‘This is the weirdest race in the country’

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Calif. — Gil Cisneros and Andy Thorburn, two millionaire Democratic candidates for a battleground House district in Southern California, had been attacking each other so ruthlessly that party leaders encouraged them to meet at an Italian restaurant in Los Angeles last month to force a truce: Play nice, or risk forfeiting a top district to Republicans.

The armistice, brokered by California Democratic Party Chairman Eric Bauman and the Democratic Congressional Campaign Committee, altered the course of one of the stranger primaries of 2018, replete with party meddling and nasty attacks but few policy differences. Looming above it all is the possibility that two Republicans will advance to the general election to replace Republican Rep. Ed Royce in a district Hillary Clinton carried in 2016.

The Orange County-based seat tops the nationwide list of Democratic targets, but it became the site of an early, multimillion-dollar rescue operation when it became clear the wide field of Democrats could split their vote enough to land a pair of Republicans atop the all-party primary on Tuesday. And Democrats also worry that the previous weeks of intraparty attacks  allegations ranging from party disloyalty to tax evasion to a threatening voicemail later decried as a fake  will send a potential nominee limping into the general election.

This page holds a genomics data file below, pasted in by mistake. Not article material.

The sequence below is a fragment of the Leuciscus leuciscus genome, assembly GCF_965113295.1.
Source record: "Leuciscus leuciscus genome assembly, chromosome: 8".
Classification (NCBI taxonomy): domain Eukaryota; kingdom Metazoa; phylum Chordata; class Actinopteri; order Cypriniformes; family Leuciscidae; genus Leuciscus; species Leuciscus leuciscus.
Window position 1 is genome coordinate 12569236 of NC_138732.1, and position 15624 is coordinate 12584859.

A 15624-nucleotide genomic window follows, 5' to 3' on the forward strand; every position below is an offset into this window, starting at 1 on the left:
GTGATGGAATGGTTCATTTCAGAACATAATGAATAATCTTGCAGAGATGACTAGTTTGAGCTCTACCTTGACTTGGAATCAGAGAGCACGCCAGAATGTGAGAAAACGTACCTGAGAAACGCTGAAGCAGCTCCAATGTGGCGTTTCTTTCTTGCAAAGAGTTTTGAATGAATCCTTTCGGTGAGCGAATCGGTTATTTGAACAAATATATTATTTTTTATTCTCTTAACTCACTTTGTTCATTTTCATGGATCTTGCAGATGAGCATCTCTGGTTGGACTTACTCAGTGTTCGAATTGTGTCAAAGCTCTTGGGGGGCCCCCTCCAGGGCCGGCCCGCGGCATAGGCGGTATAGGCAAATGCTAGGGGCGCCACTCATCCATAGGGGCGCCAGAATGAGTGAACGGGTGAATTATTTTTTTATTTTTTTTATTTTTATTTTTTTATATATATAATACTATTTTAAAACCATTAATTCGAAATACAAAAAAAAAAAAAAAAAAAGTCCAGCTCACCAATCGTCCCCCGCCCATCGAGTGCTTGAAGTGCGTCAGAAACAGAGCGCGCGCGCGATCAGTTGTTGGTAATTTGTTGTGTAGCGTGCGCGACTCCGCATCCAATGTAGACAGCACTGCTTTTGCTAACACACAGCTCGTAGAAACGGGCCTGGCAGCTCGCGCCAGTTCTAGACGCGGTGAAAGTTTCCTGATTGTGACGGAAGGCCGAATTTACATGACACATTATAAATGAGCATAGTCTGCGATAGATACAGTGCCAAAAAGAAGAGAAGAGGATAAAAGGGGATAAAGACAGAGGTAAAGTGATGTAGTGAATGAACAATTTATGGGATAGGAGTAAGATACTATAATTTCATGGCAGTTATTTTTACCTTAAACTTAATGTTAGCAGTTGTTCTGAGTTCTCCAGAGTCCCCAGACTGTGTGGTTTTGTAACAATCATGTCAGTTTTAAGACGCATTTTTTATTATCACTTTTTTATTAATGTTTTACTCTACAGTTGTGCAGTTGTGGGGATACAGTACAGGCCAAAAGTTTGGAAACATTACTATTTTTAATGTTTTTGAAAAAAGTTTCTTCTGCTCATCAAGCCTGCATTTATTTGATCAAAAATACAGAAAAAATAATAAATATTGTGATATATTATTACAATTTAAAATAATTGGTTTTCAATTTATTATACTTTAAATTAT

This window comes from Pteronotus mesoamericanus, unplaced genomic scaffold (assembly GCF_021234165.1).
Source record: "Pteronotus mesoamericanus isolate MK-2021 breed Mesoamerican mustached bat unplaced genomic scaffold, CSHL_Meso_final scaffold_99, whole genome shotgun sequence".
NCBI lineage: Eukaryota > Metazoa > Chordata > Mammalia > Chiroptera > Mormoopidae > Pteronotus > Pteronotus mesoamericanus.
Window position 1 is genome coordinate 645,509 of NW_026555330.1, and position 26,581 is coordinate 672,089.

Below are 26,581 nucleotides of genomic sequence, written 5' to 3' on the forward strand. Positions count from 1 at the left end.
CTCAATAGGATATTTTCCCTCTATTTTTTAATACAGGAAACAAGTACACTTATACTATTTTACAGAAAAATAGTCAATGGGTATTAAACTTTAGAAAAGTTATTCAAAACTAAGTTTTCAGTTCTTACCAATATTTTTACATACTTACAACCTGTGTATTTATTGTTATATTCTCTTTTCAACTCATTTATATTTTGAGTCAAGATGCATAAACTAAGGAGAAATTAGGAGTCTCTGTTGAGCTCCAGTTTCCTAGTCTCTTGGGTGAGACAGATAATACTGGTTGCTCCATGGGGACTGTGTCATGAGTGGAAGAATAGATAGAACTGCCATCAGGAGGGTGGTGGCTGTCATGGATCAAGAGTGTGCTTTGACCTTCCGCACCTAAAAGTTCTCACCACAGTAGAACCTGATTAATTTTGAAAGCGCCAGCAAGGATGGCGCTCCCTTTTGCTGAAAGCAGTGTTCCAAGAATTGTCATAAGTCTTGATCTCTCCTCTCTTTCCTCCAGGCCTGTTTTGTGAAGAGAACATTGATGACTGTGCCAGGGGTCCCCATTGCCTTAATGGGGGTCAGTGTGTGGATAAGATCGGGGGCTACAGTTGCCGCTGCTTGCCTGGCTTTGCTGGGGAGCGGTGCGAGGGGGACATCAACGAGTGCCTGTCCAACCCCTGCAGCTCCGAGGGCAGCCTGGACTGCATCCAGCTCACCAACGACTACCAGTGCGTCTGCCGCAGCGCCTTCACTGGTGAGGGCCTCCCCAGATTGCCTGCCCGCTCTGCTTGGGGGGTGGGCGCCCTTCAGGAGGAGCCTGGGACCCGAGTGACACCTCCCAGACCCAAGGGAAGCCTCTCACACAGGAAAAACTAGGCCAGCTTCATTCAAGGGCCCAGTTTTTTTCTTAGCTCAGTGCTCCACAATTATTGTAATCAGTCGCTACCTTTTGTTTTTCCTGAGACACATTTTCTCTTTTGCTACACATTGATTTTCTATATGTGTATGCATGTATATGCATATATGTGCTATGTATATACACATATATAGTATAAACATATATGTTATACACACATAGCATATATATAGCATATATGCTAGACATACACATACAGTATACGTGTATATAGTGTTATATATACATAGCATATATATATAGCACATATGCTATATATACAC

“This is the weirdest race in the country that’s attracted Democrats of all stripes and an unprecedented amount of money,” said candidate Sam Jammal, a former Obama administration official and one of the four Democrats running. “But all the negativity doesn’t help us because we’re still just beginning to build the Democratic brand here.”

The race is also the most expensive in the state so far, drawing about $10 million in spending. The DCCC has dropped $2 million alone, attacking Republican candidates and boosting Cisneros, a lottery winner who picked up the DCCC’s endorsement in April. Cisneros and Thorburn dumped more than $6 million of their own money into the race — among the highest self-funding efforts in 2018. On the Republican side, Assemblywoman Young Kim has separated herself from the pack in fundraising and some internal polling, followed by Orange County Supervisor Shawn Nelson and former state Sen. Bob Huff.

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